Trends in Japan

Top Picks || Business & Economy || Culture & Society
Science & Technology || Search || Back Numbers

Increasing Efforts to Generate Power from Waste

July 9, 1997

Incinerators like this one are outfitted to generate electricity. (Photo: Saitama Tobu Waste Management Association)

In a bid to help reduce the environmental burden of waste disposal, municipalities across the nation are beginning to harness the energy that escapes into the atmosphere as heat during trash incineration. Inefficiency has long plagued this type of power generation, but new technologies are making the option attractive to the many plants that are now adopting them.

Plenty of Power from Garbage
Not surprisingly, waste incineration, like other forms of energy generation, involves using heat obtained by burning fuel to boil water; steam-driven turbines then generate electricity. What is surprising is the long history behind waste incineration. An Osaka incinerator was outfitted to produce electricity in 1965, and the late 1970s saw a similar operation by a Tokyo factory looking to sell power to electric utility companies. The practice has been growing steadily since then. Of the some 2,000 incinerators in the nation, 130 were producing a total of 640 megawatts of power, or an oil equivalent of 232,000 kiloliters, as of the end of March 1996. This is far more than the amount currently produced by solar power (400 kl) or wind power (1,000 kl).

Waste-incineration is a stable source of energy, being unaffected by changes in the weather as are solar and wind power. Moreover, other thermal, hydroelectric, and nuclear plants are generally built in remote places; as a result, the cost of getting the energy to the consumer is higher. Waste incinerators, however, have access to more fuel in highly populated areas, and large generators are easy to install. And the need to burn the trash at a constant temperature to produce a steady flow of power affords the additional benefit of reducing the amounts of dioxin and other dangerous substances produced.

There is a downside to this method of generating power, though. In general, the efficiency of thermal electricity production goes up along with the temperature of the steam. But garbage burned at high temperatures gives off chlorine and other corrosive gases that can damage the steam pipes. Steam produced by waste incineration is therefore kept between 250 and 300 degrees centigrade, giving the method an efficiency of only 15% to 16%, compared with close to 40% efficiency for other types of thermal power generation where the steam is heated to between 500 and 600 degrees. But recent technological developments are now making it possible to cope with this problem.

Toward More Efficient Generation
Two methods for boosting the efficiency of waste-incineration power have been developed. The first involves using more heat-resistant materials for the steam pipes in the plants. One incinerator in Saitama Prefecture that has been generating electricity since 1995 has been able to hike its efficiency to 21% by replacing its pipes with chlorine-resistant stainless steel conduits and boosting steam temperature to 380 degrees. The plant is now able to generate 720 kilowatts per ton of trash, as opposed to the 200 to 300 kilowatts that a normal incinerator is able to obtain.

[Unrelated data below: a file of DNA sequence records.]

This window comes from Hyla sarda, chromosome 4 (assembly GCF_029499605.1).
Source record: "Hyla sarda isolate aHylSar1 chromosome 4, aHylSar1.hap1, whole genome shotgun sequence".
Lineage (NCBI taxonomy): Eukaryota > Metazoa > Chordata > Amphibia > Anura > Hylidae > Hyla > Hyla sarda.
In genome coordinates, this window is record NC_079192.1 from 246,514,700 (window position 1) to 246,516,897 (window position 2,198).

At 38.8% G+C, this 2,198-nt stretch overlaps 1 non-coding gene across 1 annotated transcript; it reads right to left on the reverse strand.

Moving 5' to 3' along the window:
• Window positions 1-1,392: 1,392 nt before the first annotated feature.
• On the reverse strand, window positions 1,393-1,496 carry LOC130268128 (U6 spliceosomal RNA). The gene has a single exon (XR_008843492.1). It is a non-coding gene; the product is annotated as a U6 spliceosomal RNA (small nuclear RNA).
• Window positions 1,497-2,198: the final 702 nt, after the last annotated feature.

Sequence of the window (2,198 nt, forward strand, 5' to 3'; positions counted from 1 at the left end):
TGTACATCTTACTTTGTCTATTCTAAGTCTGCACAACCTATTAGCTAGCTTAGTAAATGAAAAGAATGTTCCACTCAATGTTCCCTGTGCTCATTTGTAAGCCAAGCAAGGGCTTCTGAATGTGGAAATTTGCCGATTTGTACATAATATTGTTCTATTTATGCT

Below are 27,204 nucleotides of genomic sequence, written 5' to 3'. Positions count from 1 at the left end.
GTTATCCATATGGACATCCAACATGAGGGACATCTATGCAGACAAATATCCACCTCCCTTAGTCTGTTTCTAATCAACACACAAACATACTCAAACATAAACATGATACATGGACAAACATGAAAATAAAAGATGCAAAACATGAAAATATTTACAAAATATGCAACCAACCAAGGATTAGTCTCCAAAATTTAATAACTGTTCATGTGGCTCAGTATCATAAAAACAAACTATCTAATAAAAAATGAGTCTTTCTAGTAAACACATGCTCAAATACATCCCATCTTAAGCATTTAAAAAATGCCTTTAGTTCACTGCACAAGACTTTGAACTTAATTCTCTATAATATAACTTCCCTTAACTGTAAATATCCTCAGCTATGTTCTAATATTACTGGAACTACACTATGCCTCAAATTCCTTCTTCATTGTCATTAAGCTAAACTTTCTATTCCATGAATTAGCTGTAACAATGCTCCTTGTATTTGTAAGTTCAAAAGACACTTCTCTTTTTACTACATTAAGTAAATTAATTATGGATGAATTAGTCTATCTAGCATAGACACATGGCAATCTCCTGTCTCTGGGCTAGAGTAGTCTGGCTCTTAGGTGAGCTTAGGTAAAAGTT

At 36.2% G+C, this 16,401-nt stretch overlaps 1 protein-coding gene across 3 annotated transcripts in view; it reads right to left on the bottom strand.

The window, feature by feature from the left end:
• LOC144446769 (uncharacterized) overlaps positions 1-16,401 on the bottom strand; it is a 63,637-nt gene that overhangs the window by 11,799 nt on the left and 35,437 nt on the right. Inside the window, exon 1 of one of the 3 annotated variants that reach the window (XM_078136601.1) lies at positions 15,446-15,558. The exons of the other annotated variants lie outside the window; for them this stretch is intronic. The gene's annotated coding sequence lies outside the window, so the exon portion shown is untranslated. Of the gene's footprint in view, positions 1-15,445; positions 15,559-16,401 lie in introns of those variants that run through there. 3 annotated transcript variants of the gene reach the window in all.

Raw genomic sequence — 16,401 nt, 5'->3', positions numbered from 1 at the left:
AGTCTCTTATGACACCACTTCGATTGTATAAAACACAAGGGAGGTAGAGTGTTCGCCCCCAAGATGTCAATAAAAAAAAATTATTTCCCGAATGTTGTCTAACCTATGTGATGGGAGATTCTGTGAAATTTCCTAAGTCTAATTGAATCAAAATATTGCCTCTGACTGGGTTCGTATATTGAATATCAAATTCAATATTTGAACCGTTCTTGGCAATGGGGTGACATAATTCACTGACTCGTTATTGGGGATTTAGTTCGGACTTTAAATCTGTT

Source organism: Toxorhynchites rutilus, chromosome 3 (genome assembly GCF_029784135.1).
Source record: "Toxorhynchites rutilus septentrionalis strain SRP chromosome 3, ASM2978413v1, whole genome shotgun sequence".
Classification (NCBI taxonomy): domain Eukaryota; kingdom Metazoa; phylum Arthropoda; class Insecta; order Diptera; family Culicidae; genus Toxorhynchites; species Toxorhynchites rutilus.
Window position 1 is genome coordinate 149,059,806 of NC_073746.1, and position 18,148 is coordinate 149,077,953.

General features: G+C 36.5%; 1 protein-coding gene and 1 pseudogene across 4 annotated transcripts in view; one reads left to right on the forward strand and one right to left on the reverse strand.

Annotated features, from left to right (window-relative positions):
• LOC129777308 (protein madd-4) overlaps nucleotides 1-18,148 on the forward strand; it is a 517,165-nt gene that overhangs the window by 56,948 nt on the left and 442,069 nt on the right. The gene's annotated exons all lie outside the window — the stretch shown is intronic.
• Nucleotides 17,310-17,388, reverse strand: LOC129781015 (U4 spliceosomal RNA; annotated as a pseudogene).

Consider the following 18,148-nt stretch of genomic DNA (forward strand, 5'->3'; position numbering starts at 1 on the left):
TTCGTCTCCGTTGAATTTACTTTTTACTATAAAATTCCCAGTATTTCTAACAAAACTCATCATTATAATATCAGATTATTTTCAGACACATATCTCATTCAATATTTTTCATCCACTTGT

The second technological development is a dual generating system involving both gas turbines and trash incineration. Turbines are powered by natural gas to produce electricity; the exhaust from the turbines, which reaches temperatures from 500 to 600 degrees, is then used to further heat the steam produced by the trash incinerator to about 400 degrees. This type of power plant, called a "super waste incinerator," has been generating electricity on a trial basis since the end of last year in both Gunma Prefecture and in the city of Sakai, Osaka Prefecture. Another "super" plant should go on line in Kitakyushu, Fukuoka Prefecture, in summer 1998. The Gunma dual-system plant is capable of producing 25 megawatts of electricity and has achieved an efficiency rate of over 30%.

These highly efficient waste-incineration power plants consume about 20% to 30% of their generated electricity themselves; the remainder is sold back to utility companies. One plant in Saitama Prefecture uses one-third of the 24 megawatts it generates and earns 1.3 billion yen (11.3 million dollars at 115 yen to the dollar) annually by selling the remaining two-thirds of the electricity. This is quite a difference from before the switch to high-efficiency equipment, when the plant paid 180 million yen (1.6 million dollars) each year for the power it needed.

Next on the drawing board are ways to reduce the cost of plant construction and make it easier to store electricity produced overnight until it can be used. As these new technologies are developed, the number of waste incinerators producing electricity is sure to leap.

Back to Main Index

Trends in Japan Edited by Japan Echo Inc. based on domestic Japanese news sources. Articles presented here are offered for reference purposes and do not necessarily represent the policy or views of the Japanese Government.
Ministry of Foreign Affairs
Japan Information Network